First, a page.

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Once the coffee plant matures and the berries grow and ripen, they can be harvested and picked by hand or machine.  Some coffee growers use machines to help harvest the cherries, but due to extreme conditions of the terrain where coffee is grown, many growers still pick by hand.  The cherries can be stripped off the branch all at once or selectively picked one by one based on ripeness of the fruit.  Usually the finer varieties of coffee are picked by hand one at a time rotating bushes and returning days later to collect the next set of ripened cherries.  On a good day, an experienced team of three can collect three hundred pounds of coffee cherries.  Dried that would equal to sixty pounds of coffee beans.

Almost immediately following the harvest it is time to process the cherries.  There are several ways to process coffee and every grower has their own tradition and unique style.  The two most common methods used for taking the pulp off the fruit before it spoils is the dry method and wet method.

The dry method consists of drying the cherries on the ground to remove the pulp.  The cherries are spread out then raked and turned throughout the day to keep them from spoiling as they slowly dry out.  At night and during rain the fruits are covered to protect them from going bad, then the process continues daily as they continue to dry out.  After a few weeks of this process the pulp has dried and fallen off and all that is left is the silver skin protecting the bean.  Once this step has been completed the beans are then stored until they are ready for the milling stage.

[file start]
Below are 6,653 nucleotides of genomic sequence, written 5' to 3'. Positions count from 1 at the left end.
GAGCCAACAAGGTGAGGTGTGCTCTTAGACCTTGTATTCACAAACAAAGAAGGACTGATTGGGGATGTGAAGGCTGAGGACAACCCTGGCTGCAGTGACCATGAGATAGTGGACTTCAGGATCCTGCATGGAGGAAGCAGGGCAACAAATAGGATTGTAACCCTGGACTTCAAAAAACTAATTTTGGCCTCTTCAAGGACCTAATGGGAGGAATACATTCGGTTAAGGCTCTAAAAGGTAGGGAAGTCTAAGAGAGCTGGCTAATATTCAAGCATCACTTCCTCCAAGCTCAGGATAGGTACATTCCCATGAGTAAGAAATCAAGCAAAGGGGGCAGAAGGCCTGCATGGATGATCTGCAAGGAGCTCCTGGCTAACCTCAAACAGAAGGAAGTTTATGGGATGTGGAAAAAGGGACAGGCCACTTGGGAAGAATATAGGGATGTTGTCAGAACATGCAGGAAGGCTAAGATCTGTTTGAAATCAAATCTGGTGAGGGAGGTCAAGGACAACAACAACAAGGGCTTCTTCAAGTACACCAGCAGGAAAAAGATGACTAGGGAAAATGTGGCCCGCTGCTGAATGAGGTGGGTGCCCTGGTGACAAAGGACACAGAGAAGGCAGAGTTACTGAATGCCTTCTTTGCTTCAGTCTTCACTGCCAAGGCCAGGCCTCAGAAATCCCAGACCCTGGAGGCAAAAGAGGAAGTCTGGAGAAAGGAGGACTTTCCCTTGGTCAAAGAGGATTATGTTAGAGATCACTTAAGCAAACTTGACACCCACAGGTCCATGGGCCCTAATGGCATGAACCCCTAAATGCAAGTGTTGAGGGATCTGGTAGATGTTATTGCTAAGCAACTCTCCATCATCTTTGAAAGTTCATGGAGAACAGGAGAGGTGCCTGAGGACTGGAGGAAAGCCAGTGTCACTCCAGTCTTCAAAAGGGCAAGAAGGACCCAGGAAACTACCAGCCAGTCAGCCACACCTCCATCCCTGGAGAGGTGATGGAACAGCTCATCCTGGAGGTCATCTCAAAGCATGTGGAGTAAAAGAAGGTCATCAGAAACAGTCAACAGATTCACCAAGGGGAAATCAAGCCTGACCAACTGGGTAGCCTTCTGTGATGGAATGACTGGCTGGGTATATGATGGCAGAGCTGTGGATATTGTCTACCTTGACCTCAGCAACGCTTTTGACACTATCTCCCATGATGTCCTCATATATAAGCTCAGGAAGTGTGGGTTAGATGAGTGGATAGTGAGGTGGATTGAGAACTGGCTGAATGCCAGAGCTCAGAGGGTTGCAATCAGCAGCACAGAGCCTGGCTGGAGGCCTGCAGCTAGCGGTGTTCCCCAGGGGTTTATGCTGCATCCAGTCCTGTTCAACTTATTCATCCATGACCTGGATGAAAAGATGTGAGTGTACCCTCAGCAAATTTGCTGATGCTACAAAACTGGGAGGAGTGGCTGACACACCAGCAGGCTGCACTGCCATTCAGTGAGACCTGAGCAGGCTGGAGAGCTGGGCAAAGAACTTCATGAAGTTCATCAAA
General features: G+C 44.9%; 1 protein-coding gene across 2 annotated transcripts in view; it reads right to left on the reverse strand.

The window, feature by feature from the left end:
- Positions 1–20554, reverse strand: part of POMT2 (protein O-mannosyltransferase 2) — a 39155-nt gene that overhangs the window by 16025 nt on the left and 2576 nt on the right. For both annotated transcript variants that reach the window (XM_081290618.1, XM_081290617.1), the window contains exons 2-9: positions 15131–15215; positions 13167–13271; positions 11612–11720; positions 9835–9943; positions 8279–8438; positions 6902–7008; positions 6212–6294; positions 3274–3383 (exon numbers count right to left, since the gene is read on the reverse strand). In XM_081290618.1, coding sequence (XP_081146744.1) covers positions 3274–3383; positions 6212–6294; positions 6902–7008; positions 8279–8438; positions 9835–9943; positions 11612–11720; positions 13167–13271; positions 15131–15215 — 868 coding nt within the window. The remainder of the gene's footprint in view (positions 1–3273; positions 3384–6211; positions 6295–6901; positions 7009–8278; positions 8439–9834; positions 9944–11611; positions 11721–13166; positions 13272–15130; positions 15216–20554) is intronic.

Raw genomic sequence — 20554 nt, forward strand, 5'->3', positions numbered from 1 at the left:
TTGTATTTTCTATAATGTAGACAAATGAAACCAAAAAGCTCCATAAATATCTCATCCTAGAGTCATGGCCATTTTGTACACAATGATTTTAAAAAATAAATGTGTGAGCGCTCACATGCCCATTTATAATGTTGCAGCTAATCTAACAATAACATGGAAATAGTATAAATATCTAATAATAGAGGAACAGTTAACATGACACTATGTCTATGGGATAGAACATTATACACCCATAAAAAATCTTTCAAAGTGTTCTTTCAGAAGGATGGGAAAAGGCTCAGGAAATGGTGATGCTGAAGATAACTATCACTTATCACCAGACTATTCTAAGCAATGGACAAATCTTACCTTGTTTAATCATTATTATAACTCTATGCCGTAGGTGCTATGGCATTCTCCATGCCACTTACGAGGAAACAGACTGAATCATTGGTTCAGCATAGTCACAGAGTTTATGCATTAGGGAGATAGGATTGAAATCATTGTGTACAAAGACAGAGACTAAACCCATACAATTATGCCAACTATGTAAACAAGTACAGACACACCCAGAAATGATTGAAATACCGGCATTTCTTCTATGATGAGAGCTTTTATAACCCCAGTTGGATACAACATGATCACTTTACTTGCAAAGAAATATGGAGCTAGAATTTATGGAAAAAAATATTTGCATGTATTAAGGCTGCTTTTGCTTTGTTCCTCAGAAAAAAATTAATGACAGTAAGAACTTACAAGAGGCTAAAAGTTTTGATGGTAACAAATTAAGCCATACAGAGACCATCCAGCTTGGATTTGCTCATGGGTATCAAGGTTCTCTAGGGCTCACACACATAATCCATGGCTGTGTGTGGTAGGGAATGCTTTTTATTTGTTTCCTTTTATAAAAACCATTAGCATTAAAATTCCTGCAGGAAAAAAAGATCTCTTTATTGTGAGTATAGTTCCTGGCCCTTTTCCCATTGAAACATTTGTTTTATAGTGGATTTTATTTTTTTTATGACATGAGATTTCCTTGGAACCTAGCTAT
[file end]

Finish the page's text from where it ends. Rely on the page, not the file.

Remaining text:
The wet method is much more advanced, and the cherries go through several steps.  In this process the pulp is taken off the bean immediately after being harvested.  They are then put into water where they are separated, the lighter ones that float to the top are collected and removed while the heavier ones sink to the bottom.  They are then separated by size and moved to a tank where they sit and ferment for a few hours as more layers of skin separate naturally.  After this step they are rinsed one last time and removed from the water and dried.  The drying process is like the dry method, with constant attention made to raking them out to dry evenly.  This can be done on a drying table, drying floor or outside in the sun.

With both wet and dry methods, it is important that some moisture stay in the beans to allow them to be stored properly.  Drying them too little or too much can affect the final phase of the process.

The last step before packaging is the milling process.  The milling process happens right before exporting shipments to the customers.  The beans are loaded into a milling/hulling machine where the last thin silver layer of skin is removed.  From there they go to the polishing stage and then are sorted by weight and size.  Unacceptable beans are removed by hand or machine; these include damaged beans, odd sizes or beans that did not fully dry out.

The final step is to package everything in bulk and have it ready to ship out.  The beans are shipped out green and then roasted once they get to their destination.  From there the delicious coffee makes its way to you where you can enjoy the final step of making your own fresh brew.

About Blog Post Author

Bunni D'Bella

Bunni D'Bella

Blog Writer

Bunni D’Bella has traveled the world in search of the perfect cup of coffee. Her travels have brought her from the cloud forests of Costa Rica to the city streets of Rome. Each cup has had its unqiue taste and memory to go with it.

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